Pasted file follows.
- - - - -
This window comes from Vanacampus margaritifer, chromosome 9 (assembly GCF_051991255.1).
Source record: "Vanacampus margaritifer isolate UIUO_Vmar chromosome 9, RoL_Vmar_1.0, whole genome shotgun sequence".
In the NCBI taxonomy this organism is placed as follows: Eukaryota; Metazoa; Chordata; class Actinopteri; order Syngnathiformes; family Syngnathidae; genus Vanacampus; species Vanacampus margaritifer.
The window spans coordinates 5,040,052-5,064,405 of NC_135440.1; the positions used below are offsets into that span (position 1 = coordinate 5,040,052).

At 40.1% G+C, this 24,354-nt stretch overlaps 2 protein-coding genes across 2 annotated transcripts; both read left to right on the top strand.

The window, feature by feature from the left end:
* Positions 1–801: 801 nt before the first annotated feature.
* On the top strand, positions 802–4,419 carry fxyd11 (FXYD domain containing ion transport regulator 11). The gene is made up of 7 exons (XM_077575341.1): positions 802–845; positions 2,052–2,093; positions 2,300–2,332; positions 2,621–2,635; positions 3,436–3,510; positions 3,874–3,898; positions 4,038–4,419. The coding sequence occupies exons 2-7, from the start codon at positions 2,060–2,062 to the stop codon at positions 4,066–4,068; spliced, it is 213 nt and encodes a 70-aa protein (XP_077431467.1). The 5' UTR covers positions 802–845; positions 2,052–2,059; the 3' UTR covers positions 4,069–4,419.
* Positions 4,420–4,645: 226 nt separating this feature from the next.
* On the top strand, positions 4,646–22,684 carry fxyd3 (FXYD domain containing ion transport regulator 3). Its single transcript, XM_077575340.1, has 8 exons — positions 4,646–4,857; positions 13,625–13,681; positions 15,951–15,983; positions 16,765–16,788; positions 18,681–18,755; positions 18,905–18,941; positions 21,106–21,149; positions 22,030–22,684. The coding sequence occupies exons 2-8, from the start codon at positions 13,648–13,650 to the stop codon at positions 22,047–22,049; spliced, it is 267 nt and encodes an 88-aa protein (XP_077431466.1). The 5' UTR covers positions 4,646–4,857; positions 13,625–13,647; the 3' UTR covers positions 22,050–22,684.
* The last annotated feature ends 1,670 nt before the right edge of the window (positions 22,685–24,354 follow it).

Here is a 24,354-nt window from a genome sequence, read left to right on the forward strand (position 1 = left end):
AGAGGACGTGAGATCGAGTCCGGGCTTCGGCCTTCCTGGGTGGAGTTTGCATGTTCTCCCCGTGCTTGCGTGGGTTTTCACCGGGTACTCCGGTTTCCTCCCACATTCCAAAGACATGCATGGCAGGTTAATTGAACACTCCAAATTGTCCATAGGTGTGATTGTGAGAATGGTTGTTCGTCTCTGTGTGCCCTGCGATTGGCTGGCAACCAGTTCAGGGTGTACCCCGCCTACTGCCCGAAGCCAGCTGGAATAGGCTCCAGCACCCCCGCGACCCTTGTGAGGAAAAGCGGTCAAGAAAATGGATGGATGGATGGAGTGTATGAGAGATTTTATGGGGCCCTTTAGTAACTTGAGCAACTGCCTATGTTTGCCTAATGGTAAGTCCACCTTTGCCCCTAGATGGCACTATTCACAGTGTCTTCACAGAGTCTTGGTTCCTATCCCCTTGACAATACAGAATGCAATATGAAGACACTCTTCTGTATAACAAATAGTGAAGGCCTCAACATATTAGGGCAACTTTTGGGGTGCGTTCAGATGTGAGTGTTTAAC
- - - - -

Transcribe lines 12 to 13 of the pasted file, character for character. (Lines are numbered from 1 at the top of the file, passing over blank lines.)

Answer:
Here is a 24,354-nt window from a genome sequence, read left to right on the forward strand (position 1 = left end):
AGAGGACGTGAGATCGAGTCCGGGCTTCGGCCTTCCTGGGTGGAGTTTGCATGTTCTCCCCGTGCTTGCGTGGGTTTTCACCGGGTACTCCGGTTTCCTCCCACATTCCAAAGACATGCATGGCAGGTTAATTGAACACTCCAAATTGTCCATAGGTGTGATTGTGAGAATGGTTGTTCGTCTCTGTGTGCCCTGCGATTGGCTGGCAACCAGTTCAGGGTGTACCCCGCCTACTGCCCGAAGCCAGCTGGAATAGGCTCCAGCACCCCCGCGACCCTTGTGAGGAAAAGCGGTCAAGAAAATGGATGGATGGATGGAGTGTATGAGAGATTTTATGGGGCCCTTTAGTAACTTGAGCAACTGCCTATGTTTGCCTAATGGTAAGTCCACCTTTGCCCCTAGATGGCACTATTCACAGTGTCTTCACAGAGTCTTGGTTCCTATCCCCTTGACAATACAGAATGCAATATGAAGACACTCTTCTGTATAACAAATAGTGAAGGCCTCAACATATTAGGGCAACTTTTGGGGTGCGTTCAGATGTGAGTGTTTAAC